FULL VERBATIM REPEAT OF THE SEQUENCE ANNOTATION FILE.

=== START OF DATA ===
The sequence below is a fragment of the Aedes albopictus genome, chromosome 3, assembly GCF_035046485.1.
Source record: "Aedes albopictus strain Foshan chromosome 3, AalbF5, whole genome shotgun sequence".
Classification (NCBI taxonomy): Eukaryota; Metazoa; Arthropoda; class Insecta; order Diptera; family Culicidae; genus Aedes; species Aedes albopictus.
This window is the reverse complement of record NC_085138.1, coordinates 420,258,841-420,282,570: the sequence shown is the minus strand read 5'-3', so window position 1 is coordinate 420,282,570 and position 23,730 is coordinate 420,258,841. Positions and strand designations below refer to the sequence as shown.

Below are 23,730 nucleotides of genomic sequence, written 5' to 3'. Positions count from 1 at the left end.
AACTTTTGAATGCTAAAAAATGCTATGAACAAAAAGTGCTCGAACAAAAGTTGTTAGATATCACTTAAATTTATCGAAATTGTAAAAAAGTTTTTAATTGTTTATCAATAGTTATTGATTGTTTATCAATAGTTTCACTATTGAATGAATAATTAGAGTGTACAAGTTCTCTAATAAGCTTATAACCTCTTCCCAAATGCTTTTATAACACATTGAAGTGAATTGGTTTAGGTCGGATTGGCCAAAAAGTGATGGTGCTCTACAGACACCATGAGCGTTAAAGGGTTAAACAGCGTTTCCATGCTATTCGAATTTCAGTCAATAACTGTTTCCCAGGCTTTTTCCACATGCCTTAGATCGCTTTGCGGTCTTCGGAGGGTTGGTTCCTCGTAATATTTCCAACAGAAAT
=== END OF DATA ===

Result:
The sequence below is a fragment of the Aedes albopictus genome, chromosome 3, assembly GCF_035046485.1.
Source record: "Aedes albopictus strain Foshan chromosome 3, AalbF5, whole genome shotgun sequence".
Classification (NCBI taxonomy): Eukaryota; Metazoa; Arthropoda; class Insecta; order Diptera; family Culicidae; genus Aedes; species Aedes albopictus.
This window is the reverse complement of record NC_085138.1, coordinates 420,258,841-420,282,570: the sequence shown is the minus strand read 5'-3', so window position 1 is coordinate 420,282,570 and position 23,730 is coordinate 420,258,841. Positions and strand designations below refer to the sequence as shown.

Below are 23,730 nucleotides of genomic sequence, written 5' to 3'. Positions count from 1 at the left end.
AACTTTTGAATGCTAAAAAATGCTATGAACAAAAAGTGCTCGAACAAAAGTTGTTAGATATCACTTAAATTTATCGAAATTGTAAAAAAGTTTTTAATTGTTTATCAATAGTTATTGATTGTTTATCAATAGTTTCACTATTGAATGAATAATTAGAGTGTACAAGTTCTCTAATAAGCTTATAACCTCTTCCCAAATGCTTTTATAACACATTGAAGTGAATTGGTTTAGGTCGGATTGGCCAAAAAGTGATGGTGCTCTACAGACACCATGAGCGTTAAAGGGTTAAACAGCGTTTCCATGCTATTCGAATTTCAGTCAATAACTGTTTCCCAGGCTTTTTCCACATGCCTTAGATCGCTTTGCGGTCTTCGGAGGGTTGGTTCCTCGTAATATTTCCAACAGAAAT